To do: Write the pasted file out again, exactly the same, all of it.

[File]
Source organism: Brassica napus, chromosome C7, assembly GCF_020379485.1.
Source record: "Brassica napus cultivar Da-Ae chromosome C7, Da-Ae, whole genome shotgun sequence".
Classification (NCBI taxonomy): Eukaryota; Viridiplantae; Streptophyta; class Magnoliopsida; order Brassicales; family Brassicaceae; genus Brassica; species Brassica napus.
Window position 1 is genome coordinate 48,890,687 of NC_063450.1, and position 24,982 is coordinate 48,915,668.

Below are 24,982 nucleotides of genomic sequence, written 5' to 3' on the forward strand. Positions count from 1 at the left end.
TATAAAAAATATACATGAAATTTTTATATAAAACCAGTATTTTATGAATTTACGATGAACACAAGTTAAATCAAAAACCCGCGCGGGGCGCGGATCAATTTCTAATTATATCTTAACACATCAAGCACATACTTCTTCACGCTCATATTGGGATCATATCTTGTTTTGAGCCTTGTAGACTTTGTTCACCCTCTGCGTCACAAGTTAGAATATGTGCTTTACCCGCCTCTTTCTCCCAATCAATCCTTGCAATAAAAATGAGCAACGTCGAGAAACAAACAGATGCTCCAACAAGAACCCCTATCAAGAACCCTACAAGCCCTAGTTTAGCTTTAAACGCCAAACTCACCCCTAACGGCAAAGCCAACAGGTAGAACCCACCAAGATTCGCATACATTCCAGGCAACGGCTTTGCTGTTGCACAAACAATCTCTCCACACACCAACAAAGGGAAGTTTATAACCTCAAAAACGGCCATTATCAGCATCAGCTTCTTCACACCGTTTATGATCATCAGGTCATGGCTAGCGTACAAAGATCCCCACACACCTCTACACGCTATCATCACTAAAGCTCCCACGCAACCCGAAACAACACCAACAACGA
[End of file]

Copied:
Source organism: Brassica napus, chromosome C7, assembly GCF_020379485.1.
Source record: "Brassica napus cultivar Da-Ae chromosome C7, Da-Ae, whole genome shotgun sequence".
Classification (NCBI taxonomy): Eukaryota; Viridiplantae; Streptophyta; class Magnoliopsida; order Brassicales; family Brassicaceae; genus Brassica; species Brassica napus.
Window position 1 is genome coordinate 48,890,687 of NC_063450.1, and position 24,982 is coordinate 48,915,668.

Below are 24,982 nucleotides of genomic sequence, written 5' to 3' on the forward strand. Positions count from 1 at the left end.
TATAAAAAATATACATGAAATTTTTATATAAAACCAGTATTTTATGAATTTACGATGAACACAAGTTAAATCAAAAACCCGCGCGGGGCGCGGATCAATTTCTAATTATATCTTAACACATCAAGCACATACTTCTTCACGCTCATATTGGGATCATATCTTGTTTTGAGCCTTGTAGACTTTGTTCACCCTCTGCGTCACAAGTTAGAATATGTGCTTTACCCGCCTCTTTCTCCCAATCAATCCTTGCAATAAAAATGAGCAACGTCGAGAAACAAACAGATGCTCCAACAAGAACCCCTATCAAGAACCCTACAAGCCCTAGTTTAGCTTTAAACGCCAAACTCACCCCTAACGGCAAAGCCAACAGGTAGAACCCACCAAGATTCGCATACATTCCAGGCAACGGCTTTGCTGTTGCACAAACAATCTCTCCACACACCAACAAAGGGAAGTTTATAACCTCAAAAACGGCCATTATCAGCATCAGCTTCTTCACACCGTTTATGATCATCAGGTCATGGCTAGCGTACAAAGATCCCCACACACCTCTACACGCTATCATCACTAAAGCTCCCACGCAACCCGAAACAACACCAACAACGA